James apprenticed under custom motorcycle manufacturer Ron Simms. James then opened his own shop, West Coast Choppers, first in his garage and then out of a tiny shop in Long Beach, California. Building a custom motorcycle is a labor-intensive and expensive process, and James struggled to makes ends meet during West Coast Chopper's early years. Money problems prompted James to have the words "PAY UP SUCKER!" tattooed on his palm.
James' fortunes changed for the better in 2001, when the Discovery Channel chose West Coast Choppers as the focus for its multi-part documentary, Motorcycle Mania. Cast into the national spotlight by the film, James developed a celebrity clientele that further elevated the profile of West Coast Choppers.
James has since designed and built custom motorcycles for stars such as Tyson Beckford, Kid Rock and Keanu Reeves. His crown jewel is the 11 1/2-foot long, purple and gold behemoth of a bike he built for Shaquille O'Neal. James has since expanded his business ventures beyond motorcycles to include a West Coast Choppers clothing line, Garage magazine and a fast food restaurant named Cisco Burger.
Following the success of Motorcycle Mania, the Discovery Channel tapped James to host the reality show Monster Garage (2002-'06). The show tracked James and his crew as they attempted to convert vehicles to perform functions their manufacturers never imagined. In one episode, for example, James and his company converted a school bus into a pontoon boat. James later returned to reality TV in 2009, when he competed on behalf of the Long Beach Education Foundation on NBC's Celebrity Apprentice.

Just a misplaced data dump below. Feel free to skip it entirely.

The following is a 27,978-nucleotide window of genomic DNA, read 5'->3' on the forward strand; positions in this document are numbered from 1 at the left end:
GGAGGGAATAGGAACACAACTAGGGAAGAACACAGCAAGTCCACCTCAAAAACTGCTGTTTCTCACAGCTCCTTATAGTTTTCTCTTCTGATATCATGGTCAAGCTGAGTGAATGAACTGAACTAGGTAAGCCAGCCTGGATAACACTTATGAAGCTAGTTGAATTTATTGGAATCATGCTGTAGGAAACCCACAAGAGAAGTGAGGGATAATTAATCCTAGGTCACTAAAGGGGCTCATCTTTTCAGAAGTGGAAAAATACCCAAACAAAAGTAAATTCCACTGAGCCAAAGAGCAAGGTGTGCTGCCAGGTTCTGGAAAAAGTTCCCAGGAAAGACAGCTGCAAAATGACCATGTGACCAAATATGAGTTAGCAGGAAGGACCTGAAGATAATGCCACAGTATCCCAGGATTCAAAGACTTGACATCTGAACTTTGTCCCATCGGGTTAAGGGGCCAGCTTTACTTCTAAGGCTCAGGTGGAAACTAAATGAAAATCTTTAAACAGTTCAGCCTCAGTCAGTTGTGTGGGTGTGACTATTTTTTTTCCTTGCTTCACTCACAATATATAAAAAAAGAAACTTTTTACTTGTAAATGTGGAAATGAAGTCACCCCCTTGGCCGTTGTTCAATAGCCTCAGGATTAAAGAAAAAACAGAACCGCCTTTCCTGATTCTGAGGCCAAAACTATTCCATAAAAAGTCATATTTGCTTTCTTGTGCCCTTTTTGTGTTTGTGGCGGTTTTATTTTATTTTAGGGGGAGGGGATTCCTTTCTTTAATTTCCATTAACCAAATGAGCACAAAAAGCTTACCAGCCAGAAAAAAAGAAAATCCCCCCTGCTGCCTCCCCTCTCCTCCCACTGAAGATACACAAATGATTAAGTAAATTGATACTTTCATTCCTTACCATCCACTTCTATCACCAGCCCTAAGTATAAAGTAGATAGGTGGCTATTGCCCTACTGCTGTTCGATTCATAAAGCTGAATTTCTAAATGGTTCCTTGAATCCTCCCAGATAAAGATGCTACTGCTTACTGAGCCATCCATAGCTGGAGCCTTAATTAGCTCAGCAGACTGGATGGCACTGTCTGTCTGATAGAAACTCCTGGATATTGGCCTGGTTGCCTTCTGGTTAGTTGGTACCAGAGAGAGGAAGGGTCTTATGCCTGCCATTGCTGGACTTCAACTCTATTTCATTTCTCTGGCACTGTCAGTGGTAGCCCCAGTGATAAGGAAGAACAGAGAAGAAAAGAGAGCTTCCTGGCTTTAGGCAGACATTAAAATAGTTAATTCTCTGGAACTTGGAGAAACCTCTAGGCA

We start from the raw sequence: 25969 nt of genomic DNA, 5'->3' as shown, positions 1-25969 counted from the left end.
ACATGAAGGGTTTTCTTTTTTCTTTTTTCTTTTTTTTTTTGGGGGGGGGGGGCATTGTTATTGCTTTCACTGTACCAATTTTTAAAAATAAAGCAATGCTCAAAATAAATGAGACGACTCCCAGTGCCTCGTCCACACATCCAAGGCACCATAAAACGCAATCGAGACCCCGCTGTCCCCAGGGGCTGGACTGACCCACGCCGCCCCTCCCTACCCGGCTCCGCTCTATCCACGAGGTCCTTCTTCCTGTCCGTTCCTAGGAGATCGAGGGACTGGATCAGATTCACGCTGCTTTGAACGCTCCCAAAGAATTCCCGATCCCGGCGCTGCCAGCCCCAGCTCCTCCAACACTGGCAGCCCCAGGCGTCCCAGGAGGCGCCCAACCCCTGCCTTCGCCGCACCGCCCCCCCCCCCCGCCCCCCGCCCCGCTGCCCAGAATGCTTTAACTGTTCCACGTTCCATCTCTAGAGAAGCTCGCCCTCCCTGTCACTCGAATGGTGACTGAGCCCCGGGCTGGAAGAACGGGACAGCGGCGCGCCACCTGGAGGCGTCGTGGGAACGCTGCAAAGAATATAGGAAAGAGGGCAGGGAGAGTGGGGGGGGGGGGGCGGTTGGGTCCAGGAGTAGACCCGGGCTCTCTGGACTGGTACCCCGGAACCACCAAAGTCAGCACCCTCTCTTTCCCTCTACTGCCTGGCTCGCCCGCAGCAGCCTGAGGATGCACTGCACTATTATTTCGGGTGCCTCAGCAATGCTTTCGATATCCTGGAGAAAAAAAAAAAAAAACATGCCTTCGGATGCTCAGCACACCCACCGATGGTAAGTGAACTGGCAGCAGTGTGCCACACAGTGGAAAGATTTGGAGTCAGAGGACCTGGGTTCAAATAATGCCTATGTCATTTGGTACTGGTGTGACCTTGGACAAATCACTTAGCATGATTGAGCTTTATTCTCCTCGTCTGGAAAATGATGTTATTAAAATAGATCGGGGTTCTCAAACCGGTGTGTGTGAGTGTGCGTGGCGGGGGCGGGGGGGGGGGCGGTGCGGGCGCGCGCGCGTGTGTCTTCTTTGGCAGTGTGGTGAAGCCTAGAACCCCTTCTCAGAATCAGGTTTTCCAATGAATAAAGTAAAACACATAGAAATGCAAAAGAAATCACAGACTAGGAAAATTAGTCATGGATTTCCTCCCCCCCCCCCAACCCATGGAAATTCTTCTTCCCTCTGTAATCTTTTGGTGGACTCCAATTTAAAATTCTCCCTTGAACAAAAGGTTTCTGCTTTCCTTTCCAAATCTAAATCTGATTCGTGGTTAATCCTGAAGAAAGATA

Despite his remarkable career as a custom motorcycle manufacturer and businessman, James has at times received more press for his turbulent personal life than his professional achievements. James and his first wife, Karla, married in 1991 and had two children: Chandler and Jesse Jr. They divorced in 2002, and that same year James married adult-film actress Janine Lindemulder. The two had a daughter, Sunny, before divorcing in 2004. A year later, James married superstar actress Sandra Bullock. They stayed together until 2010, when their marriage collapsed amid a tabloid scandal.
Shortly after Bullock won the 2010 Academy Award for Best Actress for her role in The Blind Side, rumors surfaced that James had carried on extramarital affairs with model Michelle McGee, among others. James admitted the affairs, earning public ire for his betrayal of the widely beloved Bullock. Shortly after the news of his affairs surfaced, James's reputation took a further hit when a photograph surfaced showing James performing a Nazi salute. James and Bullock divorced in June 2010.
A contrite James has worked to get his life and career back on track. He spent 30 days at Sierra Tucson, an Arizona rehabilitation facility, where he received treatment for anger management, sex addiction and overcoming childhood abuse. Asked in an interview what motivated his recovery, James answered, "A vision of a better life and a better future, if you can squint and visualize that, that's the basis for recovery. When I can squint and see amazing, happy kids and myself as a decent person and the person I should be, then that's—that's when I can smile and know OK, everything is going to be OK."